The possibility that ethnic differences exist in different populations with regards to drug metabolism and distribution has been documented for many years. These observed differences may be manifest in alterations in safety, efficacy and/or labeled dosages, or in terms of adverse event profiles in patients residing in different geographic regions. This created the perceived necessity to fully and separately develop new medicines for each geographic market.
This development practice evolved into a trend such that drug development was initiated in the USA or Europe, and development in other geographic regions followed in such countries as Japan, South Korea and Taiwan. Development in Canada, Australia, New Zealand, South Africa and South America generally kept pace with development in the USA and Europe. Consequently, throughout the 1980s and early 1990s there was an acknowledged 7 to 10 year ‘drug approval lag’ in Japan, South Korea and Taiwan. Thus, these populations suffered delayed access to new therapies even though safety and efficacy had already been established in other regions of the world. Consequently, it was difficult to explain to the patients residing in these regions why they had to wait so many years beyond the rest of the world to get access to these medications. The urgent need to rationalize and harmonize regulations was understood by regulators worldwide, as well as the global pharmaceutical industry. As a result, ICH E5 – Ethnic Factors in the Acceptability of Foreign Clinical Data (5 Feb 1998) was published and the concept of global clinical development was widely and rapidly adopted.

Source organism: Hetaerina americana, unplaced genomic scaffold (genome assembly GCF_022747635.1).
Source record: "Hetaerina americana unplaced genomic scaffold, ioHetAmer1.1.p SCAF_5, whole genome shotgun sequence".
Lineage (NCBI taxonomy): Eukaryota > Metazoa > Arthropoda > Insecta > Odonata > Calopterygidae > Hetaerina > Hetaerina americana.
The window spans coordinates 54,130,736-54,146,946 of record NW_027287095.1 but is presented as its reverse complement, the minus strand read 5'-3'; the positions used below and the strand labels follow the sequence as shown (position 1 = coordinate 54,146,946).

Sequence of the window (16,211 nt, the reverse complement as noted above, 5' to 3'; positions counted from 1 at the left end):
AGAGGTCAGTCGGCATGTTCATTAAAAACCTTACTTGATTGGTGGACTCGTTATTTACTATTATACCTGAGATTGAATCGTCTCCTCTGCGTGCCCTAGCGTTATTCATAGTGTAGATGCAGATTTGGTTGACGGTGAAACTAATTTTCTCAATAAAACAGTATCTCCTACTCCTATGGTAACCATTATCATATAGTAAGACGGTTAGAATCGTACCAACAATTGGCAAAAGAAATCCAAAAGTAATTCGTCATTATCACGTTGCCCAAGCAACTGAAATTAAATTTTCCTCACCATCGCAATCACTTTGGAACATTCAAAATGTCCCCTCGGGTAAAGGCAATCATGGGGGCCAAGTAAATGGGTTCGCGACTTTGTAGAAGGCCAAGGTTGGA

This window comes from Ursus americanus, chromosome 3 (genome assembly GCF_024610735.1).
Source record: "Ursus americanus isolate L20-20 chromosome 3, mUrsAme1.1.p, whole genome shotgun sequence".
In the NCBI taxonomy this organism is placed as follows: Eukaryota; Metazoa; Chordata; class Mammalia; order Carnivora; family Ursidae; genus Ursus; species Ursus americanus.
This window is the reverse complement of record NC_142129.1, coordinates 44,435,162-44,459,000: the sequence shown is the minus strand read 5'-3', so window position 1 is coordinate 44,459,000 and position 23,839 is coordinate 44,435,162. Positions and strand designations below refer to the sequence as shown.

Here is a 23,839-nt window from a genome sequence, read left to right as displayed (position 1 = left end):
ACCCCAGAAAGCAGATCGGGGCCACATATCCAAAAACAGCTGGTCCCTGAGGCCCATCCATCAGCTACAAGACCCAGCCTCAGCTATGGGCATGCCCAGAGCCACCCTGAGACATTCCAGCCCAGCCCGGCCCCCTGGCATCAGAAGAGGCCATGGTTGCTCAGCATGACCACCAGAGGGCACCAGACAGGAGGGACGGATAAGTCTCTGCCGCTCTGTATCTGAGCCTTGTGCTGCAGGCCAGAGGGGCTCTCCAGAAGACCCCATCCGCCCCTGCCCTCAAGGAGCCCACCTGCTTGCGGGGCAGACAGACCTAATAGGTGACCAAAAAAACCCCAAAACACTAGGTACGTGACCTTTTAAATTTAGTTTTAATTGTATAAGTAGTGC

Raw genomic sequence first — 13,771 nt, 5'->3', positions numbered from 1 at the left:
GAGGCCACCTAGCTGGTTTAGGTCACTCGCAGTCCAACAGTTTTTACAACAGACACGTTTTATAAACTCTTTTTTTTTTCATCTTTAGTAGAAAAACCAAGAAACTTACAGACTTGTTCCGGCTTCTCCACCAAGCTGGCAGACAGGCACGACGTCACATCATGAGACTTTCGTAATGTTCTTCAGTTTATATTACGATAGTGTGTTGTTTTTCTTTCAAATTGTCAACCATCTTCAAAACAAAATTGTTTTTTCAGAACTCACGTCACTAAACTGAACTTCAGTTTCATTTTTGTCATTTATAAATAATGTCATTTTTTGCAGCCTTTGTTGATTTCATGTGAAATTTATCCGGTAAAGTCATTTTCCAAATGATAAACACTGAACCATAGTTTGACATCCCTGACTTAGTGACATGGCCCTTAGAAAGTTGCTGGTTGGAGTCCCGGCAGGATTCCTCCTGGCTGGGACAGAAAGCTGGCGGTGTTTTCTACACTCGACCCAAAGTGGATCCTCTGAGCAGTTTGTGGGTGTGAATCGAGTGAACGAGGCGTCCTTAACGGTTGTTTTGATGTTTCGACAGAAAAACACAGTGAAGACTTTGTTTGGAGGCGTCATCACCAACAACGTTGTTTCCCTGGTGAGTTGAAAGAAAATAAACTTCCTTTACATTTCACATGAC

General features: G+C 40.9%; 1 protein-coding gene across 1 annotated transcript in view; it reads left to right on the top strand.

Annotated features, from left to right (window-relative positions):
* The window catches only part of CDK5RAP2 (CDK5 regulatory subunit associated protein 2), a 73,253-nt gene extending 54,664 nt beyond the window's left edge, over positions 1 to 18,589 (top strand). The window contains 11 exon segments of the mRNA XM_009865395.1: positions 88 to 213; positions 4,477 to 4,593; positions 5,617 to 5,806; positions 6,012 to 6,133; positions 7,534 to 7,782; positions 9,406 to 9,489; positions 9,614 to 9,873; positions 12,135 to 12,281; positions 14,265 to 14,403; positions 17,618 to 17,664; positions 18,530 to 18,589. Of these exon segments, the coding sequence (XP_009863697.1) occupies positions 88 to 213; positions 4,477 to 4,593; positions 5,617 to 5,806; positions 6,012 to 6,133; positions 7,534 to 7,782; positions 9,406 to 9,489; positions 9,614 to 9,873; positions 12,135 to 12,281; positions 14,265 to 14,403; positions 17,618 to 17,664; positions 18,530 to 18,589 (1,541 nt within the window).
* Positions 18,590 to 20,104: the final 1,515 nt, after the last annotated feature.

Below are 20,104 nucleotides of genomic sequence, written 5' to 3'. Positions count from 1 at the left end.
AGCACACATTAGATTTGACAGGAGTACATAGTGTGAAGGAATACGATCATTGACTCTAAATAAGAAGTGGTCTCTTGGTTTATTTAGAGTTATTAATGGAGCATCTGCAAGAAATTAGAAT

Quicker development time means increased valuation of your asset due to the ability to achieve commercial milestones earlier than through regional-specific development program management. Join this webinar to hear about specific case studies and strategies on how to include ethnic bridging in your early clinical development plans to hasten regulatory acceptance of data worldwide.